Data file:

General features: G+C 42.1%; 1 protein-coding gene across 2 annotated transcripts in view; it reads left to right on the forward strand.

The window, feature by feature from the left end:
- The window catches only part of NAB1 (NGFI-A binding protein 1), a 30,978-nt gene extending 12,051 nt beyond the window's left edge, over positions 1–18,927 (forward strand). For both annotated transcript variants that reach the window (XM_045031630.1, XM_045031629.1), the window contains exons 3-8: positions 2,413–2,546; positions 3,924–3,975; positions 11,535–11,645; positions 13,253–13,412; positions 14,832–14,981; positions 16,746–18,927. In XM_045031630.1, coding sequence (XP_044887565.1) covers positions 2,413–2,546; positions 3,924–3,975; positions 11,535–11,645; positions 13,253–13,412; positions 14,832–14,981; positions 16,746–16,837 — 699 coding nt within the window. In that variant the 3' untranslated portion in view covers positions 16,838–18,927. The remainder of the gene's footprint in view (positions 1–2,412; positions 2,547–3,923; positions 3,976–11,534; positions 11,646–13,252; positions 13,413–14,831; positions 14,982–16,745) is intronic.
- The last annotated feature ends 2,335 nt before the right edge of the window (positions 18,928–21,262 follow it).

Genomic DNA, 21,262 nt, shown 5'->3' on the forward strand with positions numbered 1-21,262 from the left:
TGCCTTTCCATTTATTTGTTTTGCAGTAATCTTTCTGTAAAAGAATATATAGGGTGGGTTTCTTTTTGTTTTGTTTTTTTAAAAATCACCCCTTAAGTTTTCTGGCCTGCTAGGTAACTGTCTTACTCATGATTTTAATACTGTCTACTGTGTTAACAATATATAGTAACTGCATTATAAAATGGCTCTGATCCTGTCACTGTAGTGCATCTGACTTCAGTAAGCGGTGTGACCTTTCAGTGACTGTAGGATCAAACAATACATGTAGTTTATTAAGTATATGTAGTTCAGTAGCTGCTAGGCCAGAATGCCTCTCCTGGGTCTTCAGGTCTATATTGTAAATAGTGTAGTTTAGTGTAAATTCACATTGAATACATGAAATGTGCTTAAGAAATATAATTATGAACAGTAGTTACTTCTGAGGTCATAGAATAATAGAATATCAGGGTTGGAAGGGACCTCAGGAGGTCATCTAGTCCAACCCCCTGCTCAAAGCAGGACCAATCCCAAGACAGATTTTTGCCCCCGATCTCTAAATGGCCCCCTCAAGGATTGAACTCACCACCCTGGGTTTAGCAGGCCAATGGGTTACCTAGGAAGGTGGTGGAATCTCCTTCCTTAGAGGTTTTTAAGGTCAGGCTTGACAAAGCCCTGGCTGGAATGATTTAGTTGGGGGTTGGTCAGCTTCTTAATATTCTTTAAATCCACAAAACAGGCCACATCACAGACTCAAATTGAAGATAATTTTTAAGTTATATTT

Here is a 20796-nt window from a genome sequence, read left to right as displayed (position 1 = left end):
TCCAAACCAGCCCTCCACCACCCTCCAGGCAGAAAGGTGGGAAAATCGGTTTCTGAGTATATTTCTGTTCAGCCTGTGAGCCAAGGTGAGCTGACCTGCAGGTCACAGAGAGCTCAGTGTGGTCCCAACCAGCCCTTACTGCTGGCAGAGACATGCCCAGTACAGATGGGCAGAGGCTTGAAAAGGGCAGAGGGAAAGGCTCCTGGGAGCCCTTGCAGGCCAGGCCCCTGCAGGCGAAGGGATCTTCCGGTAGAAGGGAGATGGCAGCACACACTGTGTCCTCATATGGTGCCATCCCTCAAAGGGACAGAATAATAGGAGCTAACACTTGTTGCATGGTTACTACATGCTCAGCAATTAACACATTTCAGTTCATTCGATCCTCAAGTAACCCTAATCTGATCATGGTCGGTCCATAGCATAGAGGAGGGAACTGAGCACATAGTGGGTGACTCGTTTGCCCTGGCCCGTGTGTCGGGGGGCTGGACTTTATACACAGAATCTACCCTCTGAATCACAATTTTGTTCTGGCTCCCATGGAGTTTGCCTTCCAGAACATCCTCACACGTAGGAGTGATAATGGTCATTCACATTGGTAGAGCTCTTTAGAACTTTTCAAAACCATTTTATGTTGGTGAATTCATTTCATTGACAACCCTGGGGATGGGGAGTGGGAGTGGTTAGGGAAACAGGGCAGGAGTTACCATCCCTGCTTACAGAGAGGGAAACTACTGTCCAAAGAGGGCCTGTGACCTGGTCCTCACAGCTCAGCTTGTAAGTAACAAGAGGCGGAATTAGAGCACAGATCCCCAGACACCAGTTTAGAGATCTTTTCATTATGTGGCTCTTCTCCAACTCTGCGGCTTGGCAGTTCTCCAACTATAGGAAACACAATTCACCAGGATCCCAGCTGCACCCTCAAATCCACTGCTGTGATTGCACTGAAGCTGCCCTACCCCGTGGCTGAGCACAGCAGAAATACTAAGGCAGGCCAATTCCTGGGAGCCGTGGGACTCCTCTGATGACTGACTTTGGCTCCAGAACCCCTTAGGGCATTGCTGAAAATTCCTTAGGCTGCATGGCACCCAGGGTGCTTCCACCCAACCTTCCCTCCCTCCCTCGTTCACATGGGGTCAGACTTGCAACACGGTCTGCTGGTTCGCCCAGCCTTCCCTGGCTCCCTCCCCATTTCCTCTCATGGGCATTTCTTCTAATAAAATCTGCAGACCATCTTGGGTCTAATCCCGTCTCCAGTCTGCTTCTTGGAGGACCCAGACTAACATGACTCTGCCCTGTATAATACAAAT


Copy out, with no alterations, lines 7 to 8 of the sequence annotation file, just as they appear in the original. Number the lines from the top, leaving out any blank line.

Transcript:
Here is a 20796-nt window from a genome sequence, read left to right as displayed (position 1 = left end):
TCCAAACCAGCCCTCCACCACCCTCCAGGCAGAAAGGTGGGAAAATCGGTTTCTGAGTATATTTCTGTTCAGCCTGTGAGCCAAGGTGAGCTGACCTGCAGGTCACAGAGAGCTCAGTGTGGTCCCAACCAGCCCTTACTGCTGGCAGAGACATGCCCAGTACAGATGGGCAGAGGCTTGAAAAGGGCAGAGGGAAAGGCTCCTGGGAGCCCTTGCAGGCCAGGCCCCTGCAGGCGAAGGGATCTTCCGGTAGAAGGGAGATGGCAGCACACACTGTGTCCTCATATGGTGCCATCCCTCAAAGGGACAGAATAATAGGAGCTAACACTTGTTGCATGGTTACTACATGCTCAGCAATTAACACATTTCAGTTCATTCGATCCTCAAGTAACCCTAATCTGATCATGGTCGGTCCATAGCATAGAGGAGGGAACTGAGCACATAGTGGGTGACTCGTTTGCCCTGGCCCGTGTGTCGGGGGGCTGGACTTTATACACAGAATCTACCCTCTGAATCACAATTTTGTTCTGGCTCCCATGGAGTTTGCCTTCCAGAACATCCTCACACGTAGGAGTGATAATGGTCATTCACATTGGTAGAGCTCTTTAGAACTTTTCAAAACCATTTTATGTTGGTGAATTCATTTCATTGACAACCCTGGGGATGGGGAGTGGGAGTGGTTAGGGAAACAGGGCAGGAGTTACCATCCCTGCTTACAGAGAGGGAAACTACTGTCCAAAGAGGGCCTGTGACCTGGTCCTCACAGCTCAGCTTGTAAGTAACAAGAGGCGGAATTAGAGCACAGATCCCCAGACACCAGTTTAGAGATCTTTTCATTATGTGGCTCTTCTCCAACTCTGCGGCTTGGCAGTTCTCCAACTATAGGAAACACAATTCACCAGGATCCCAGCTGCACCCTCAAATCCACTGCTGTGATTGCACTGAAGCTGCCCTACCCCGTGGCTGAGCACAGCAGAAATACTAAGGCAGGCCAATTCCTGGGAGCCGTGGGACTCCTCTGATGACTGACTTTGGCTCCAGAACCCCTTAGGGCATTGCTGAAAATTCCTTAGGCTGCATGGCACCCAGGGTGCTTCCACCCAACCTTCCCTCCCTCCCTCGTTCACATGGGGTCAGACTTGCAACACGGTCTGCTGGTTCGCCCAGCCTTCCCTGGCTCCCTCCCCATTTCCTCTCATGGGCATTTCTTCTAATAAAATCTGCAGACCATCTTGGGTCTAATCCCGTCTCCAGTCTGCTTCTTGGAGGACCCAGACTAACATGACTCTGCCCTGTATAATACAAAT